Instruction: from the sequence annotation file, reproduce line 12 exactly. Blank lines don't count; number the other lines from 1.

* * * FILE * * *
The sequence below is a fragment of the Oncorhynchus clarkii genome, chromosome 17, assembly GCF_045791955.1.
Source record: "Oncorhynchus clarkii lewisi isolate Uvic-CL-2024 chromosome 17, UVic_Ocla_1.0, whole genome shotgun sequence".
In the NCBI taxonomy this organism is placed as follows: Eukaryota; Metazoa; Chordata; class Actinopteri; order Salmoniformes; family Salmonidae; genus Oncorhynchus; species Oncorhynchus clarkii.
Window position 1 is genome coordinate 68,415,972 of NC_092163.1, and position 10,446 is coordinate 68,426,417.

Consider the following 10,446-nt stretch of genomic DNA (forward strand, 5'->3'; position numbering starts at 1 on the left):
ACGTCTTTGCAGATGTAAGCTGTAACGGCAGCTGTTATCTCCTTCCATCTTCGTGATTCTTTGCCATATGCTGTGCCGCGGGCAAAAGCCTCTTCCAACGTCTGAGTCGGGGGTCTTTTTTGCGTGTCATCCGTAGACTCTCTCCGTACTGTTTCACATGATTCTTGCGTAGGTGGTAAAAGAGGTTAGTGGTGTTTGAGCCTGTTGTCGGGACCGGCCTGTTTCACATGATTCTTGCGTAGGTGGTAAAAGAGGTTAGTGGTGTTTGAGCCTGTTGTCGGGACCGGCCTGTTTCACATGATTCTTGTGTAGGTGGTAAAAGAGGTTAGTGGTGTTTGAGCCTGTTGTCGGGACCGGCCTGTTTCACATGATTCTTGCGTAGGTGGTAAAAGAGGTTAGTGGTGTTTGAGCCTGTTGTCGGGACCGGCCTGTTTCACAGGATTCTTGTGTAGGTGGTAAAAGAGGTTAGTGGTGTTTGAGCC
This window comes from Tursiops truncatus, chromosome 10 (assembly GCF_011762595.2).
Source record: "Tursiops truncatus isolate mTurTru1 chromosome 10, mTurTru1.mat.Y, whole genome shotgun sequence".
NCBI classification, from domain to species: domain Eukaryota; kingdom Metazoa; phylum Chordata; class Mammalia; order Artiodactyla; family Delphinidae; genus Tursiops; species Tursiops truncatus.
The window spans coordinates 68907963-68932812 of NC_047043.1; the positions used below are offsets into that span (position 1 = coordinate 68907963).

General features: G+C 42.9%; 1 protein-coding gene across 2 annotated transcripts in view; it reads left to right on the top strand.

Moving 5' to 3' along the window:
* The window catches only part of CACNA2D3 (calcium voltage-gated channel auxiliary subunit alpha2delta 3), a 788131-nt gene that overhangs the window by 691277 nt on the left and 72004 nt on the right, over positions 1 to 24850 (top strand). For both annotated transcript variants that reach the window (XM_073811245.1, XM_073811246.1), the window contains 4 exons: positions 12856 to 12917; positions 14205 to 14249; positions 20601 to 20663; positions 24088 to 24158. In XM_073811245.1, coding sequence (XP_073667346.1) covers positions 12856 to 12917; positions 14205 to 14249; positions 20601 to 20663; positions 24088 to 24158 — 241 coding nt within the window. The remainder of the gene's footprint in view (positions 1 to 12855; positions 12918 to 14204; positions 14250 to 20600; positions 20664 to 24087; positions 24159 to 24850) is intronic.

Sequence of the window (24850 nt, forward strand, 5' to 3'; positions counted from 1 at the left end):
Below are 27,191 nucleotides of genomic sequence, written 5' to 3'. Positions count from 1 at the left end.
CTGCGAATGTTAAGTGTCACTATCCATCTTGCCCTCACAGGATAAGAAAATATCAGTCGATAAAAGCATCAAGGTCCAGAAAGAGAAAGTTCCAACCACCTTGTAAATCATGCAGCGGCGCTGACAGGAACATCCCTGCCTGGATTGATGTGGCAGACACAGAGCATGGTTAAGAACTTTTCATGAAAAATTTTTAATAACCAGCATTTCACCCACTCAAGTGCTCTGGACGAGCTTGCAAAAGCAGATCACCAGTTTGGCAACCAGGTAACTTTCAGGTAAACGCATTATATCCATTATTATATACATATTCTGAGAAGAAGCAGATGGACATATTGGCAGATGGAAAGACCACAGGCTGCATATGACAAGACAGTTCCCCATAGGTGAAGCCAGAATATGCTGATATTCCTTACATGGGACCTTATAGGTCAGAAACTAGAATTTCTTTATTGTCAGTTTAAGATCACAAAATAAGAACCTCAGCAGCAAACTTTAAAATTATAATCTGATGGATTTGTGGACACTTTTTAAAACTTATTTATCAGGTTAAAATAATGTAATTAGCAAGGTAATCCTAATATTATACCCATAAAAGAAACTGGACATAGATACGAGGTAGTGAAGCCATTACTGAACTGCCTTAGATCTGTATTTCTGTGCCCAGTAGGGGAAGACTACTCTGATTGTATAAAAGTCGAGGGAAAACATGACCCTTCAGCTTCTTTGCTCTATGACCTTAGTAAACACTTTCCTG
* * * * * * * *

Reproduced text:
Moving 5' to 3' along the window: